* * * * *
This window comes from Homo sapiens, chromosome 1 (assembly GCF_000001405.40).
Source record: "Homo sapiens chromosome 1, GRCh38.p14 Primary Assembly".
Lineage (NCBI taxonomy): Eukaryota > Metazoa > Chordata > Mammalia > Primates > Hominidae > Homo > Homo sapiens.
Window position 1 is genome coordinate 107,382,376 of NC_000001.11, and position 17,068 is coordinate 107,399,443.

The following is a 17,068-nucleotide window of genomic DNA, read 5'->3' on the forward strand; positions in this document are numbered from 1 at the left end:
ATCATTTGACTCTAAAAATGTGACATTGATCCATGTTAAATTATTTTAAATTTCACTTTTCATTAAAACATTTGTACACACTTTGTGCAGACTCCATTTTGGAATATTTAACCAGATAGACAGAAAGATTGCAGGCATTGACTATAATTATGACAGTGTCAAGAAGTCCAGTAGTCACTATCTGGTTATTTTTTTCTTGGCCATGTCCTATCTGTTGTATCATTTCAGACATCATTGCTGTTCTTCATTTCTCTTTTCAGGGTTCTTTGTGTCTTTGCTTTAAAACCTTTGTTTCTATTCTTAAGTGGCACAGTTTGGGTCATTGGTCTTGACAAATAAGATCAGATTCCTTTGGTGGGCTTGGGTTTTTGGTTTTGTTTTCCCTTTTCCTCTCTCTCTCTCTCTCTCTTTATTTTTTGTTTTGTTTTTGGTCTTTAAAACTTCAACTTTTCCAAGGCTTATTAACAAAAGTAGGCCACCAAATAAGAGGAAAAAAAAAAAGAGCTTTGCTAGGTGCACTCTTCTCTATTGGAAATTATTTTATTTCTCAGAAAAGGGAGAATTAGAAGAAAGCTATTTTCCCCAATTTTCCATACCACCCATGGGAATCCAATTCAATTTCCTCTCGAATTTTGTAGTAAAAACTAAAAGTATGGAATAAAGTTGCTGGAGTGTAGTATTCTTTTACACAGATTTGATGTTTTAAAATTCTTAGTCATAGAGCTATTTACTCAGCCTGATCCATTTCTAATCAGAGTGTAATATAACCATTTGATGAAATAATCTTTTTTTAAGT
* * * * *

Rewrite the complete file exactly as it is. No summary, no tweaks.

This window comes from Homo sapiens, chromosome 1 (assembly GCF_000001405.40).
Source record: "Homo sapiens chromosome 1, GRCh38.p14 Primary Assembly".
Lineage (NCBI taxonomy): Eukaryota > Metazoa > Chordata > Mammalia > Primates > Hominidae > Homo > Homo sapiens.
Window position 1 is genome coordinate 107,382,376 of NC_000001.11, and position 17,068 is coordinate 107,399,443.

The following is a 17,068-nucleotide window of genomic DNA, read 5'->3' on the forward strand; positions in this document are numbered from 1 at the left end:
ATCATTTGACTCTAAAAATGTGACATTGATCCATGTTAAATTATTTTAAATTTCACTTTTCATTAAAACATTTGTACACACTTTGTGCAGACTCCATTTTGGAATATTTAACCAGATAGACAGAAAGATTGCAGGCATTGACTATAATTATGACAGTGTCAAGAAGTCCAGTAGTCACTATCTGGTTATTTTTTTCTTGGCCATGTCCTATCTGTTGTATCATTTCAGACATCATTGCTGTTCTTCATTTCTCTTTTCAGGGTTCTTTGTGTCTTTGCTTTAAAACCTTTGTTTCTATTCTTAAGTGGCACAGTTTGGGTCATTGGTCTTGACAAATAAGATCAGATTCCTTTGGTGGGCTTGGGTTTTTGGTTTTGTTTTCCCTTTTCCTCTCTCTCTCTCTCTCTCTTTATTTTTTGTTTTGTTTTTGGTCTTTAAAACTTCAACTTTTCCAAGGCTTATTAACAAAAGTAGGCCACCAAATAAGAGGAAAAAAAAAAAGAGCTTTGCTAGGTGCACTCTTCTCTATTGGAAATTATTTTATTTCTCAGAAAAGGGAGAATTAGAAGAAAGCTATTTTCCCCAATTTTCCATACCACCCATGGGAATCCAATTCAATTTCCTCTCGAATTTTGTAGTAAAAACTAAAAGTATGGAATAAAGTTGCTGGAGTGTAGTATTCTTTTACACAGATTTGATGTTTTAAAATTCTTAGTCATAGAGCTATTTACTCAGCCTGATCCATTTCTAATCAGAGTGTAATATAACCATTTGATGAAATAATCTTTTTTTAAGT